In the United States, a record-breaking 5,4 million individuals filed paperwork to establish new companies last year. Last month’s LA conference brought together innovators, CEOs, and enter-precurious people from all walks of life, proving that the entrepreneurial spirit is alive and well.
During a conversation titled “So You Want to Start a Business,” four successful female entrepreneurs shared their insights on the subject of launching and building a company. In other words, the panellists were prepared. Raise your hands if you agree or disagree:
Our host, Mastercard’s North American Small Business Lead Ginger Seigel, will also be joining us.
The four of them had, as you might expect, a lot of advice to provide to people who are in the “Should I?” phase of starting a business. Here, we’ve compiled all that information into a checklist to assist you determine if your concept is ready for launch.
1. Is What I’m Planning To Do a Good (and potentially profitable) Company Idea?
As soon as the “OMG, I got an idea!” rush wears off, you’ll need to start thinking about whether or not your company plan has any chance of succeeding. Gonzalez has done her fair share of mentoring founders at Bank of America, and you can tell that it brings her great joy.
“Small enterprises are so wonderful!” she exclaimed from the podium. There’s a lot of heart in the people who run their own businesses. It’s always thrilling whenever I have the chance to visit a local establishment in their own setting. There’s nothing to more satisfying than seeing the smiles on the faces of hardworking entrepreneurs.
According to Gonzalez, your level of ambition is the single most crucial factor before you ever begin. Many of our business owners found the recent outbreak of COVID-19 to be very trying, she says. No matter how things may be going in your life, you must always have ambition and enthusiasm for your work.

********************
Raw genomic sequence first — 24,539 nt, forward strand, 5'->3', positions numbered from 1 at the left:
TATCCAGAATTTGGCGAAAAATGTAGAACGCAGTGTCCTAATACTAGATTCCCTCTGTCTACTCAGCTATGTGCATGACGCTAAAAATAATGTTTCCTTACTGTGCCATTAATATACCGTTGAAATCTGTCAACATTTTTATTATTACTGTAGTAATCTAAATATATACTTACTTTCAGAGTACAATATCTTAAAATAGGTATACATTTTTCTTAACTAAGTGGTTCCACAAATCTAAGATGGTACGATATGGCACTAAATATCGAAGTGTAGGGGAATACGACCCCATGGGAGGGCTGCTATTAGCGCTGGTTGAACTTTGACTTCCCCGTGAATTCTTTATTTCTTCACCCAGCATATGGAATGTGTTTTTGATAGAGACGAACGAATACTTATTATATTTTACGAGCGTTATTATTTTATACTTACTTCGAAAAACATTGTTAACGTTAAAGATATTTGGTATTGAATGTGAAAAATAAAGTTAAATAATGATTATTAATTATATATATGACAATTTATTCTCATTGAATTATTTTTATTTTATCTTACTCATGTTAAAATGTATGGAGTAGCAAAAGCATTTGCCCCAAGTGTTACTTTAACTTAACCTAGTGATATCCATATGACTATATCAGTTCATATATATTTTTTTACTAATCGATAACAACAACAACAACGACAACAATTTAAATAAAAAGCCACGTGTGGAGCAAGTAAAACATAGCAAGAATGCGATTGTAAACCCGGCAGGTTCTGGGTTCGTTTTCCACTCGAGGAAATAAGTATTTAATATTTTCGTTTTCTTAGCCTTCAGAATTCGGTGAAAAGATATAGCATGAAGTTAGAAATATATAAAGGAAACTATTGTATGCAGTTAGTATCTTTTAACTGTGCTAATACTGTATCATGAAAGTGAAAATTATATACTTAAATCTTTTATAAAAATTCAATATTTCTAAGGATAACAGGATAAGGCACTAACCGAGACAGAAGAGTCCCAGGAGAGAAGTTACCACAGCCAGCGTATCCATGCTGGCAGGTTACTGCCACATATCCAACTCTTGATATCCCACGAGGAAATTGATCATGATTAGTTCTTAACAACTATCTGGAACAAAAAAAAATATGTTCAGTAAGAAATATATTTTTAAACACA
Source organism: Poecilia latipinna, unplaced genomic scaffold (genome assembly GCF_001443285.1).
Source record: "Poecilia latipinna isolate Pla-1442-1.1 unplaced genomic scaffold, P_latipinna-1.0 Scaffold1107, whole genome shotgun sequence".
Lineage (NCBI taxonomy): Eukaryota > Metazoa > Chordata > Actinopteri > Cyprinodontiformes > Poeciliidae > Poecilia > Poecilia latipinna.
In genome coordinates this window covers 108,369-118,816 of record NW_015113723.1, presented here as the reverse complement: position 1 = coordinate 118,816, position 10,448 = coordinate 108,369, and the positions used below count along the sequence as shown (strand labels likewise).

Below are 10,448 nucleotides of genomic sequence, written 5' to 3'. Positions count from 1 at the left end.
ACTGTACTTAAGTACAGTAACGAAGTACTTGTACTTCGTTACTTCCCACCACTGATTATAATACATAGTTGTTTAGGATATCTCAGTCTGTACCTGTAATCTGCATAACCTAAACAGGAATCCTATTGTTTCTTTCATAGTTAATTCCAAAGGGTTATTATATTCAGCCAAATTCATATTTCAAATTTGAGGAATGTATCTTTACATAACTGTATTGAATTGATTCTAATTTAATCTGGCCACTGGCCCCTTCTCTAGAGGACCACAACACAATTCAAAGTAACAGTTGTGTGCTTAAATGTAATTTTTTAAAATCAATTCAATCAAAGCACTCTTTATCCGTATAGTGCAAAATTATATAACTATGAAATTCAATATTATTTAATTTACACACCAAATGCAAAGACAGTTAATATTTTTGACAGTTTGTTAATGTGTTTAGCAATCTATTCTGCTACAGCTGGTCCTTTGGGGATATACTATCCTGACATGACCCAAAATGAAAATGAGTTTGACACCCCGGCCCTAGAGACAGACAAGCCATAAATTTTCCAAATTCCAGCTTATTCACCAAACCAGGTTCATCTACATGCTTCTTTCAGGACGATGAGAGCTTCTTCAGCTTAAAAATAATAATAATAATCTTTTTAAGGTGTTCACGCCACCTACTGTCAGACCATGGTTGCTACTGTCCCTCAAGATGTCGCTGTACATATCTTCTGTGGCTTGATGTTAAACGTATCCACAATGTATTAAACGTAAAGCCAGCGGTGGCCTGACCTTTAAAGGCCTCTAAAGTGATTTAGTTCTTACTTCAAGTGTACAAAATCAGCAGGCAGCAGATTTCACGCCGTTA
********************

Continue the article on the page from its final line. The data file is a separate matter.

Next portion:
What’s the other main component? A plan! Gonzalez outlines why you should investigate your company thoroughly: Who are the people you’re up against? In what ways can this company expand? In what setting will you have the most success? What exactly do you intend to do to achieve your goals? There are a lot of moving parts in a successful venture, but you’ll be well on your way if you can focus your goal and learn your industry inside and out.
2. Do I Accept Responsibility For, And Develop a Healthier Perspective On, My Relationship With Money?
Although Sokunbi is the owner of a company that helps people achieve financial independence, she has made her share of financial blunders in the past. In spite of her openness about her own background, she does point out a typical financial mistake that many new business owners make.
To paraphrase what she says, “we let our mistakes force us into a corner where we start to feel humiliated or dissatisfied, but we want to own those mistakes because these failures are opportunities for us to examine what went wrong, what we didn’t like, and how to position ourselves next time.” Then you can put the error in the bin while holding on to the lessons it taught you.
3. To What Extent Does My Company’s Story Stand Out?
You’ll be doing a lot of self-promotion as a business owner. Think about how often the story of how Steve Jobs got his start in his parent’s garage has been told. Gonzalez reveals his trade secrets for crafting a compelling story for yourself and your company.
She advises, “Let your enthusiasm shine through so people can feel it.” It’s not what you’re doing that matters; it’s how you’re doing it that matters even more. People around you may be thinking the same thing, but it’s up to you to choose whether or not that concept will succeed. If you’re looking for a formula, all you need is some personal enthusiasm and a great business idea.
4. When It comes to Finances, Am I In Good Shape?
In order to feel assured and in charge as you see your vision come to existence, it is crucial to arrange your financial resources. That’s why it’s crucial to organise your organization’s financials, and the Bank of America platform for small businesses may assist you in doing just that, with services like business checking and charge cards. Make an appointment with a banker to talk about your specific situation; a dedicated expert there will help you formulate a strategy.
As your business idea germinates, Sokunbi suggests perusing the Small Business Administration‘s (SBA) website for information on funding, licences, and education. Keep in mind that the crew over at Create & Cultivate is always willing to lend a hand.
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